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197 items
  1. Transnational Institute’s Drugs & Democracy Programme Team

    World Drug Day 2018

    26 June 2018
    Declaration

    Today, on the United Nations’ International Day Against Drug Abuse and Illicit Trafficking (26th June), governments around the world are commemorating their decades-long support of the global war on drugs. 

  2. Will Myanmar complete its transition towards an evidence-based approach to drug control?

    Renaud Cachia
    20 March 2018
    Article

    The recent publication of two single pieces of legislation - the amended 1993 Narcotic Drugs and Psychotropic Substances Law and the first National Drug Control Policy - is likely to form the basis of Myanmar’s drug policy for several years to come. What does it mean for the country’s transition towards an evidence-based approach to drug control, and how can the gaps between the two documents be addressed?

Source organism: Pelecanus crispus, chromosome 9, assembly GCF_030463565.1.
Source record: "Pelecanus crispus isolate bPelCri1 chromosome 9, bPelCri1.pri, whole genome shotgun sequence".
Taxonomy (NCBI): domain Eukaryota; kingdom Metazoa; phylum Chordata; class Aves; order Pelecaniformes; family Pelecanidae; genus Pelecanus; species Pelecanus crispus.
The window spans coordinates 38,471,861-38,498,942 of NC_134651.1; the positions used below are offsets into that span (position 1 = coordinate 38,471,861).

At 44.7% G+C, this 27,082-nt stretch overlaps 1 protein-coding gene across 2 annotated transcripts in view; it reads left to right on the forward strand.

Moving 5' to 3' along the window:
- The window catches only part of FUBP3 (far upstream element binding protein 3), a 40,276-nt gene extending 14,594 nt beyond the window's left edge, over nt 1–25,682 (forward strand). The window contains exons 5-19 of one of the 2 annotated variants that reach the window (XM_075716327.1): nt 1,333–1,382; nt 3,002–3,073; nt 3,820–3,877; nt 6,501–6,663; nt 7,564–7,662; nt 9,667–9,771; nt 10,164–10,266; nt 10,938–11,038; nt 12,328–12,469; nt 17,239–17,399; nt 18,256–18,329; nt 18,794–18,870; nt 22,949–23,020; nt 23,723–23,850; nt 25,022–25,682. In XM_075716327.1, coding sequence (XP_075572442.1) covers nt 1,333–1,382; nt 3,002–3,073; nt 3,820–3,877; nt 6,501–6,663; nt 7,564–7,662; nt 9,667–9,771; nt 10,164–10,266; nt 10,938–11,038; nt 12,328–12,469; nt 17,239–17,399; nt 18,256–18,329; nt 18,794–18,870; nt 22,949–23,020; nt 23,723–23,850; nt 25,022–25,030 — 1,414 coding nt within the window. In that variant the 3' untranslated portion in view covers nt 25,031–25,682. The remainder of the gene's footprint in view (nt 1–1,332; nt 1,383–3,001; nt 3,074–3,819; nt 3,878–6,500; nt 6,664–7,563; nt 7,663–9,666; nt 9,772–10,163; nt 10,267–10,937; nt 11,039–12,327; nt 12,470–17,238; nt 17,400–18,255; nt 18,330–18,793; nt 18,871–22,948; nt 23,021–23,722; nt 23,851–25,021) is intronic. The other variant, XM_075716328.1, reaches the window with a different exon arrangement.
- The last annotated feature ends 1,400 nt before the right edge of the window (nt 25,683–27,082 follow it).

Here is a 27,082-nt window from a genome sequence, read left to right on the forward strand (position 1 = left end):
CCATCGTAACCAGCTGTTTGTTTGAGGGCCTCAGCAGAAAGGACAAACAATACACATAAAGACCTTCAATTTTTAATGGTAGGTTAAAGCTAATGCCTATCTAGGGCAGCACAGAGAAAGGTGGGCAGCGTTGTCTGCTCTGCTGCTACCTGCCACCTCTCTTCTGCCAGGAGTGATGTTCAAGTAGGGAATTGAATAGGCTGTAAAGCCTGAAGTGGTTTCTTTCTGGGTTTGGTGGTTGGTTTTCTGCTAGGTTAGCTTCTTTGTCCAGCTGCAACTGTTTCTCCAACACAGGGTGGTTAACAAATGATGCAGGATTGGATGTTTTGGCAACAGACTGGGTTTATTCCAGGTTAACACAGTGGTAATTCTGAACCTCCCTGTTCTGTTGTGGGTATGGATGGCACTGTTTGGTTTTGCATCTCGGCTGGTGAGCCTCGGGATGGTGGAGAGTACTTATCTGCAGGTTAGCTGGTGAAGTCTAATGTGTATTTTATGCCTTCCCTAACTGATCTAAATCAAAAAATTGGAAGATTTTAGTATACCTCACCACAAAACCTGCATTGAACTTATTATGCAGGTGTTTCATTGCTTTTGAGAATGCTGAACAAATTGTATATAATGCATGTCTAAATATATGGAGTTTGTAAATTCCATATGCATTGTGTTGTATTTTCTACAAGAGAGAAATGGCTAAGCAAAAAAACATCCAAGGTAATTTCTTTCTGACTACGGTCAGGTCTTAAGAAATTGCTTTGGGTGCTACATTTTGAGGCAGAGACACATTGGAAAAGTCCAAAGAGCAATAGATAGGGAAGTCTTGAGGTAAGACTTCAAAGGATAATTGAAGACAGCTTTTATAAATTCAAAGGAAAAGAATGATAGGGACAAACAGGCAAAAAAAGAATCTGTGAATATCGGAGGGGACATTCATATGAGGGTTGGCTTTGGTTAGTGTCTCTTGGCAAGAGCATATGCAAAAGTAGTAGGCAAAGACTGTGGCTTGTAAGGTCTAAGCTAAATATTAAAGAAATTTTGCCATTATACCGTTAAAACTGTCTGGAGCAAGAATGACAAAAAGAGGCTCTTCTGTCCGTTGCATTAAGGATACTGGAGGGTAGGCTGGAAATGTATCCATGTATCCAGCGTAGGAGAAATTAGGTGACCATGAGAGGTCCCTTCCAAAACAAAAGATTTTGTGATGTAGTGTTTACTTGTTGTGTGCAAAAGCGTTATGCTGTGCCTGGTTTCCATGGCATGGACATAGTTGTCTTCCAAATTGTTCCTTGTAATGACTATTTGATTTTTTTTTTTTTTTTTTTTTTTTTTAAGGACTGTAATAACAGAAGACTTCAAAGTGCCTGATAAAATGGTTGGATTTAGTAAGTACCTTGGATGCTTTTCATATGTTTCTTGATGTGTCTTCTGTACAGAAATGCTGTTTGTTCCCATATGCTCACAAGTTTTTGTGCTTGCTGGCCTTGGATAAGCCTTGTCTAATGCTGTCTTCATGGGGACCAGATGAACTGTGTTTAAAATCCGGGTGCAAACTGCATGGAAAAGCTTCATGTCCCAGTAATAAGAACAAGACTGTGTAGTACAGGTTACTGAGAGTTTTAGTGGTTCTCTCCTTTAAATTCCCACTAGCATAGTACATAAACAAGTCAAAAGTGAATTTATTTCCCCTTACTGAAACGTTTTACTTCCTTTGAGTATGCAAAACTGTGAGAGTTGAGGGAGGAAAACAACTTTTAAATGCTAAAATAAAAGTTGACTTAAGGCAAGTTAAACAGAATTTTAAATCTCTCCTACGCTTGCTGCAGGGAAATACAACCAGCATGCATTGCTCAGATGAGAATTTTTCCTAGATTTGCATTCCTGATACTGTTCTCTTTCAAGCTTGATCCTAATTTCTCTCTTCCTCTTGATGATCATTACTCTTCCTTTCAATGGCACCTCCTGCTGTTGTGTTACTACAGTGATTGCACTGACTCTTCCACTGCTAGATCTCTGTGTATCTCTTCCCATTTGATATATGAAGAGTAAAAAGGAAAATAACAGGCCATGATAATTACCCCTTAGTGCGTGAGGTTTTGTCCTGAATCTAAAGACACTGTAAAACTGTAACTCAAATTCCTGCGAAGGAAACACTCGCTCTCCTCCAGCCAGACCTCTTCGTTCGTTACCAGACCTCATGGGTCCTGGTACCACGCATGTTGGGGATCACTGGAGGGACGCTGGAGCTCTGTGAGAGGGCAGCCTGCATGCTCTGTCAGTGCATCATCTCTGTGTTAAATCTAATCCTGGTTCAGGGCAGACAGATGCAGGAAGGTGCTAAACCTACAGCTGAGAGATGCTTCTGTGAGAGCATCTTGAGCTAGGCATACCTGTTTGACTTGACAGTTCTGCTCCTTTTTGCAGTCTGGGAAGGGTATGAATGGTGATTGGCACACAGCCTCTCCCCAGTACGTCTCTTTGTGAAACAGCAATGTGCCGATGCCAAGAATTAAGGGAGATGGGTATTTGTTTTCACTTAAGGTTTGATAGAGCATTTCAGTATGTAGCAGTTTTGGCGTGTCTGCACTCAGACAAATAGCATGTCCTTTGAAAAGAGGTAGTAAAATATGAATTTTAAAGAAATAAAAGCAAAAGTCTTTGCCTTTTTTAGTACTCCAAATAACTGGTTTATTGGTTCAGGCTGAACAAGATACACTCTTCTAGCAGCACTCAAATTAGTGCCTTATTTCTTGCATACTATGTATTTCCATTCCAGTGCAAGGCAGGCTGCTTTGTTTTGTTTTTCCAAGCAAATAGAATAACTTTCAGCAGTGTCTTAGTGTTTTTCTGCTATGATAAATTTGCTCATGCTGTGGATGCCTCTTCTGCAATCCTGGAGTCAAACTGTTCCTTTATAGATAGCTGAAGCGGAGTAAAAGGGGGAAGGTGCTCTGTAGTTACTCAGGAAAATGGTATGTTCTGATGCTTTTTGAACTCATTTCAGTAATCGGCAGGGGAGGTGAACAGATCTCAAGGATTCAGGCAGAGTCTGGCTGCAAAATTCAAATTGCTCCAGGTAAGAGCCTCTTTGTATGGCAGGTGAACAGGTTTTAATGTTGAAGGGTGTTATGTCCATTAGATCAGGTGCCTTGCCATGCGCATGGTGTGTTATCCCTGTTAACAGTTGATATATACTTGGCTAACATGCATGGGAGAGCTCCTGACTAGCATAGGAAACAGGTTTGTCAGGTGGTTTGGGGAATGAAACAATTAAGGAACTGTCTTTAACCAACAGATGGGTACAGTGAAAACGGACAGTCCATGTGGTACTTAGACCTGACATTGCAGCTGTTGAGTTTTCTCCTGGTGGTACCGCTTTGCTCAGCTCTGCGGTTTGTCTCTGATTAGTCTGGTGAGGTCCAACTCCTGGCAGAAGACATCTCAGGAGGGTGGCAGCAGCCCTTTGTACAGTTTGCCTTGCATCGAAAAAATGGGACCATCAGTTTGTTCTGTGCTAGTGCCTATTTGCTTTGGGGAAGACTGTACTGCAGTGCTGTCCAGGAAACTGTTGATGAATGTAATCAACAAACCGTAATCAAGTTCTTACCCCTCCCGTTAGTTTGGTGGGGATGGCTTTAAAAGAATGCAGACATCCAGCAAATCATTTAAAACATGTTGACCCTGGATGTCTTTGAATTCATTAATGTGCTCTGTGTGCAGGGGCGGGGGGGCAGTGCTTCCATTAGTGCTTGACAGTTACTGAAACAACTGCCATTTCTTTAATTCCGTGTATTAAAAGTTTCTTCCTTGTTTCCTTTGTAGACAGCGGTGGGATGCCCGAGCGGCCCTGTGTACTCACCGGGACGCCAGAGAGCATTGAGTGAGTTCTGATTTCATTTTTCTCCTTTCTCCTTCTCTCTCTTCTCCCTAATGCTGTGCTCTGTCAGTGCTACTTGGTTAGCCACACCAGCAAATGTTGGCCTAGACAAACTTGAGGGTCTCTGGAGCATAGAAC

3. Guiding Drug Law Reform in Myanmar

    • Drug Policy Advocacy Group
    29 November 2017
    Report

    A draft bill amending Myanmar 1993 Narcotic Drugs and Psychotropic Substances Law was published in newspapers in March 2017 for public consultation. It was subsequently discussed in the upper house of Parliament (Amyothar Hluttaw) on 16 August 2017.

  4. 2015: the Year of Ganja in Jamaica

    Vicki Hanson
    01 February 2016
    Article

    Will 2016 be the year for Ganja internationally, as we move towards the United Nations General Assembly Special Session (UNGASS) 2016?

  5. Summary of Drugs & Democracy Activities, July - September 2015

    28 October 2015
    Article

    We must focus our vision on humans, but not on the substance. This is a complex phenomenon that must be addressed”
    Milton Romani, during the UNASUR seminar in Quito.

  6. mark-golding

    Summary of Drugs & Democracy Activities, April - June 2015

    15 July 2015
    Article